|The cast of Bring it On. Photo: Joan Marcus|
By Lauren Yarger
Give me a G, give me an R, give me an E, give me an A, give me a T. What does it spell? Great. and if you add "fun" after it, you have the description for Bring It On, the Broadway musical that has audiences, with lots and lots of young people in them, cheering.
Based on a series of movies (direct to DVD) about rival cheerleading squads, this musical version has a peppy score from Pulitzer Prize winner Tom Kitt (Next toNormal) and Lin-Manuel Miranda (In the Heights) that propels tumbling, pyramids and flying cheerleading routines (Andy Blankenbuehler directs and choreographs). Miranda and Amanda Green write the very clever lyrics and Jeff Whitty pens the book which differs quite a bit from the movies (credited as a libretto).
Campbell (Taylor Louderman) has all her dreams come true when she is selected cheerleading captain at Truman High. She intends to lead her squad which includes most-popular-girl Skylar (Kate Rockwell), Kylar (Janet Krupin), newbie Eva (Elle McLemore) and boyfriend Steven (Neil Haskell) to the national championship. The pyramid collapses, however, when a school redistricting sends her and geeky school mascott Bridget (a very funny Ryann Redmond) to the very different world of inner-city Jaskson High.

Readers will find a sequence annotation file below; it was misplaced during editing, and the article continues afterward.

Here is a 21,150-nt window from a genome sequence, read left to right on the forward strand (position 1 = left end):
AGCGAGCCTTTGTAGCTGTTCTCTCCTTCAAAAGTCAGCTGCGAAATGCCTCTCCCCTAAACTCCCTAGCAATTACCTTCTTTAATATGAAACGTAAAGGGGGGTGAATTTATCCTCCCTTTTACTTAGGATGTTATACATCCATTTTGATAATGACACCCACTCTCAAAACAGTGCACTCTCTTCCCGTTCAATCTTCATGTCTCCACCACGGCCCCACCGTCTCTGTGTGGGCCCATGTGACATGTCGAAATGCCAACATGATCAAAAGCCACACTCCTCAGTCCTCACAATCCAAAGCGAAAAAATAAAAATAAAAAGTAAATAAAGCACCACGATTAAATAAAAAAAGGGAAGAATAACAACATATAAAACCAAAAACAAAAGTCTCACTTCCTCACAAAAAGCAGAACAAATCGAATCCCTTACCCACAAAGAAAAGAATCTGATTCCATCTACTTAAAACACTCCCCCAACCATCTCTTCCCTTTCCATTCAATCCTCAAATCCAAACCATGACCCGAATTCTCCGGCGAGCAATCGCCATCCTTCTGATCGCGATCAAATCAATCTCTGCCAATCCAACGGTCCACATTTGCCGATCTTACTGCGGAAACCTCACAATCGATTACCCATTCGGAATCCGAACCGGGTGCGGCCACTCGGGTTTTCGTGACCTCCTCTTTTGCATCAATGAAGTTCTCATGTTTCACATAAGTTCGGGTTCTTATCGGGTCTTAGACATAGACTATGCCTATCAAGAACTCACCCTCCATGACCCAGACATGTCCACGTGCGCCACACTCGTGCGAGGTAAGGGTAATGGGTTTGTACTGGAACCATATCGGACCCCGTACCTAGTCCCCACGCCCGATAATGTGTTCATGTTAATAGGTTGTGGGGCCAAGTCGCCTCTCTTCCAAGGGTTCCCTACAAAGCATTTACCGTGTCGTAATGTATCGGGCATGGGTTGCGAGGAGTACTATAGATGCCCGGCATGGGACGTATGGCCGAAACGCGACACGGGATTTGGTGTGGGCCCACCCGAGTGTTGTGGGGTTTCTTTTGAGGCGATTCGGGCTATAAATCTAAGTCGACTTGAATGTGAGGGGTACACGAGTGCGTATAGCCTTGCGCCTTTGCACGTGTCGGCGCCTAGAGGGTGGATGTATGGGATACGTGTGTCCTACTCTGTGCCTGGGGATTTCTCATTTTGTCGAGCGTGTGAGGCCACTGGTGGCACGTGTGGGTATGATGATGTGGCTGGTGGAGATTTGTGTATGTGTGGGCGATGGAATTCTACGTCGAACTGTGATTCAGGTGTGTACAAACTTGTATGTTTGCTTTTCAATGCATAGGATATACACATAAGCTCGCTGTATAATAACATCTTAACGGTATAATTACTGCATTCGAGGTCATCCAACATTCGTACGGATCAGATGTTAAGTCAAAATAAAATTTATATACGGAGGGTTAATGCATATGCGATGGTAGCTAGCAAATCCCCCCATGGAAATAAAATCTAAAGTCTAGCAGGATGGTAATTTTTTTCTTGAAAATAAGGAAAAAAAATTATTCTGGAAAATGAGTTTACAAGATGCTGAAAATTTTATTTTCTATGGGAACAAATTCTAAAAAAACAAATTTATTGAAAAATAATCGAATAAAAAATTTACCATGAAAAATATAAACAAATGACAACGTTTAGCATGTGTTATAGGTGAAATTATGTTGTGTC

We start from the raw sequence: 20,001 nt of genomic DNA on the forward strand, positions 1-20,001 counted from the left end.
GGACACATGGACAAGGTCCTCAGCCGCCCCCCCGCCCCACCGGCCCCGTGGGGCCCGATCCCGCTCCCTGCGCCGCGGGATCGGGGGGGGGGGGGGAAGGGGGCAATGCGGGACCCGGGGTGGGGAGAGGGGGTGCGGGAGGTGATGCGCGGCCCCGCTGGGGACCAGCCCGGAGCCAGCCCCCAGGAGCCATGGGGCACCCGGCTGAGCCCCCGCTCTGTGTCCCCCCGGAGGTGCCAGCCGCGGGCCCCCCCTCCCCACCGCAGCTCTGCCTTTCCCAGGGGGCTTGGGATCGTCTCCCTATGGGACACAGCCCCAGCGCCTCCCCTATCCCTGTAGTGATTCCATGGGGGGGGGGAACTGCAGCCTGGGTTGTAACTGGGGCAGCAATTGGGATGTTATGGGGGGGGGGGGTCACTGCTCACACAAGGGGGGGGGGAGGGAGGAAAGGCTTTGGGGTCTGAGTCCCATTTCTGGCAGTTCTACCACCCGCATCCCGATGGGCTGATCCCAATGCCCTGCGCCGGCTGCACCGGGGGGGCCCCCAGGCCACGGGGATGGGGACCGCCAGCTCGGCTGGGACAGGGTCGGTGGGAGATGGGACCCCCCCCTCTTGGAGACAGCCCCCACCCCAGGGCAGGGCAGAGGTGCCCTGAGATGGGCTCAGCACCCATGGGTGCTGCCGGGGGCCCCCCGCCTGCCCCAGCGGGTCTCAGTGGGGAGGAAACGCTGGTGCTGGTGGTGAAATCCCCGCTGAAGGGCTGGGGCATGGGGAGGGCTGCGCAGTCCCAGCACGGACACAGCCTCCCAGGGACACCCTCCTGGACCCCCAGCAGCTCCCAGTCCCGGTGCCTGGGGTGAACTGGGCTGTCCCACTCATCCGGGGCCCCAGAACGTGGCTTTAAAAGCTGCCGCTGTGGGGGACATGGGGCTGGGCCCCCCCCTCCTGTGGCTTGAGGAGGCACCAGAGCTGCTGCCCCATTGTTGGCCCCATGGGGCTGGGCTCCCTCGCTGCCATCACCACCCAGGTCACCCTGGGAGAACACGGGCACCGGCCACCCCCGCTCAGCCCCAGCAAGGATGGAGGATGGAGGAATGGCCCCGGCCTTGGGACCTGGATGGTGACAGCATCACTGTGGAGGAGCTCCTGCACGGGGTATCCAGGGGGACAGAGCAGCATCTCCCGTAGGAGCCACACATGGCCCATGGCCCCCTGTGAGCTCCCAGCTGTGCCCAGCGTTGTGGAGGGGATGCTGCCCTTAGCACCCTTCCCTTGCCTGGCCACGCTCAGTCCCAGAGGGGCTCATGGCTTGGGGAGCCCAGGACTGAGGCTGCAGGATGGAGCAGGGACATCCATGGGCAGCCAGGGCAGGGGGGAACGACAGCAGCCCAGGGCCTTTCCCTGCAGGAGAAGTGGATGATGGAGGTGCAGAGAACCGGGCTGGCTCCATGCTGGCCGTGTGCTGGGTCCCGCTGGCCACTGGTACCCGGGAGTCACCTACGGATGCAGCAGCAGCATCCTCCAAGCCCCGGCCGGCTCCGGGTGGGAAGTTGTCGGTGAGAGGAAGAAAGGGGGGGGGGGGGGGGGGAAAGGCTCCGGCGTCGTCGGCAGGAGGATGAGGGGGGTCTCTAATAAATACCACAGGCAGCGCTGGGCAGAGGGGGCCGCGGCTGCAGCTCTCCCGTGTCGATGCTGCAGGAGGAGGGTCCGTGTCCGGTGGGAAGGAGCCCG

There, Danielle (an impressively belting Adrienne Warren) and her hiphop dance crew of plain speaking Nautica (Ariana DeBose) and crossdresser La Cienega (Gregory Haney) rule the scene. Down-to-earth Bridget quickly fits in and attracts the romantic interests of Twig (Nicolas Womack). Campbell has to come down off her pedestal a bit before finding friendship with Danielle. She convinces them to morph into a cheerleading squad to compete against Truman, now led by Eva, who might just have put in motion a devious plan to take the captaincy and everything that once belonged to Campbell, including Steven and their love song about happy kitties and sleepy pupppies (this silly tune made me laugh every time.)
The creatives put the right formation to work here -- don't take anything seriously. There is humor, a decent book and Kitt and Miranda's music (you can hear the variation between pop and hiphop). The score doesn't achieve the level of their previous works, and some numbers seem penned merely to give the performer a reason to belt, but they are catchy and fun, or moving. The sparse set (David Korins, design) enhanced by video projections (Jeff Sugg, design) brings on key elements to set up a location, then rolls them away to leave room for the cheerleading routines performed an ensemble of 25, including some of the nation’s most skilled competitive cheerleaders with more than 25 national and 50 team titles in gymnastics and cheerleading. Andrea Lauer completes the look with costume design for the squads and high school kids.
You can't help but smile through most of the show -- especially when you look around and see all of the really young people in the audience who cheer and gasp with pleasure and surprise.
Bring It On has been extended through Jan. 20 at the St. James Theatre, 246 West 44th St., NYC. For tickets and information, visit http://www.bringitonmusical.com/.
Christians might like to know:
-- God's name taken in vain
-- Crossdressing (An additional note here. The character is simply portrayed as a guy who is most comfortable dressing as a woman without a lot of emphasis on the sexual reasons involved.)
|The cast, Photo: Joan Marcus|